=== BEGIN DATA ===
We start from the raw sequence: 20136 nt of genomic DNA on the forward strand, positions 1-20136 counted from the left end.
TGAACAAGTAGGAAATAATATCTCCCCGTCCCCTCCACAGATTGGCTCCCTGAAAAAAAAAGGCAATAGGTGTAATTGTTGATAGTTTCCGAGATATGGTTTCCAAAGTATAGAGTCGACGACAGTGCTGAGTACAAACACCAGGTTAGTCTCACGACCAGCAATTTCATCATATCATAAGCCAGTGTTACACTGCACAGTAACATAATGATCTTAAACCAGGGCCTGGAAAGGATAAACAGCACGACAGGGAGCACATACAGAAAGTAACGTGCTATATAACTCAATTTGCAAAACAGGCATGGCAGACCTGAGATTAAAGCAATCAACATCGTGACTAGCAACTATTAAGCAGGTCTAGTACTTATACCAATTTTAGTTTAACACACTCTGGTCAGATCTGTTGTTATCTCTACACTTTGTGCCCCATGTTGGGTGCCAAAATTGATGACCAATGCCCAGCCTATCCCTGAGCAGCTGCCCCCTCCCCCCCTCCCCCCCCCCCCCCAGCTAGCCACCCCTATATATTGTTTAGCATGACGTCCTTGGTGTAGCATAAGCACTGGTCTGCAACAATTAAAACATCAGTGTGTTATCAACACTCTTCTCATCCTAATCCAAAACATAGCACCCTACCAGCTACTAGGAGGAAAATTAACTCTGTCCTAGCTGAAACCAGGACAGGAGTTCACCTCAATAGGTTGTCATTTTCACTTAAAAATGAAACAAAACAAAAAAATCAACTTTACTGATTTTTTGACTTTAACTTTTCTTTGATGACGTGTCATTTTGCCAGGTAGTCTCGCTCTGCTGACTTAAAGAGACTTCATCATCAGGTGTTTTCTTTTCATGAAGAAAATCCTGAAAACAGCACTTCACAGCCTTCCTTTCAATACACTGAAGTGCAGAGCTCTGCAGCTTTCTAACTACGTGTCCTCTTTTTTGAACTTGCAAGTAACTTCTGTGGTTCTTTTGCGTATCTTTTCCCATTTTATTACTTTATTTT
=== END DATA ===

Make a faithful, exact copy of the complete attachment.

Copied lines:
We start from the raw sequence: 20136 nt of genomic DNA on the forward strand, positions 1-20136 counted from the left end.
TGAACAAGTAGGAAATAATATCTCCCCGTCCCCTCCACAGATTGGCTCCCTGAAAAAAAAAGGCAATAGGTGTAATTGTTGATAGTTTCCGAGATATGGTTTCCAAAGTATAGAGTCGACGACAGTGCTGAGTACAAACACCAGGTTAGTCTCACGACCAGCAATTTCATCATATCATAAGCCAGTGTTACACTGCACAGTAACATAATGATCTTAAACCAGGGCCTGGAAAGGATAAACAGCACGACAGGGAGCACATACAGAAAGTAACGTGCTATATAACTCAATTTGCAAAACAGGCATGGCAGACCTGAGATTAAAGCAATCAACATCGTGACTAGCAACTATTAAGCAGGTCTAGTACTTATACCAATTTTAGTTTAACACACTCTGGTCAGATCTGTTGTTATCTCTACACTTTGTGCCCCATGTTGGGTGCCAAAATTGATGACCAATGCCCAGCCTATCCCTGAGCAGCTGCCCCCTCCCCCCCTCCCCCCCCCCCCCCAGCTAGCCACCCCTATATATTGTTTAGCATGACGTCCTTGGTGTAGCATAAGCACTGGTCTGCAACAATTAAAACATCAGTGTGTTATCAACACTCTTCTCATCCTAATCCAAAACATAGCACCCTACCAGCTACTAGGAGGAAAATTAACTCTGTCCTAGCTGAAACCAGGACAGGAGTTCACCTCAATAGGTTGTCATTTTCACTTAAAAATGAAACAAAACAAAAAAATCAACTTTACTGATTTTTTGACTTTAACTTTTCTTTGATGACGTGTCATTTTGCCAGGTAGTCTCGCTCTGCTGACTTAAAGAGACTTCATCATCAGGTGTTTTCTTTTCATGAAGAAAATCCTGAAAACAGCACTTCACAGCCTTCCTTTCAATACACTGAAGTGCAGAGCTCTGCAGCTTTCTAACTACGTGTCCTCTTTTTTGAACTTGCAAGTAACTTCTGTGGTTCTTTTGCGTATCTTTTCCCATTTTATTACTTTATTTT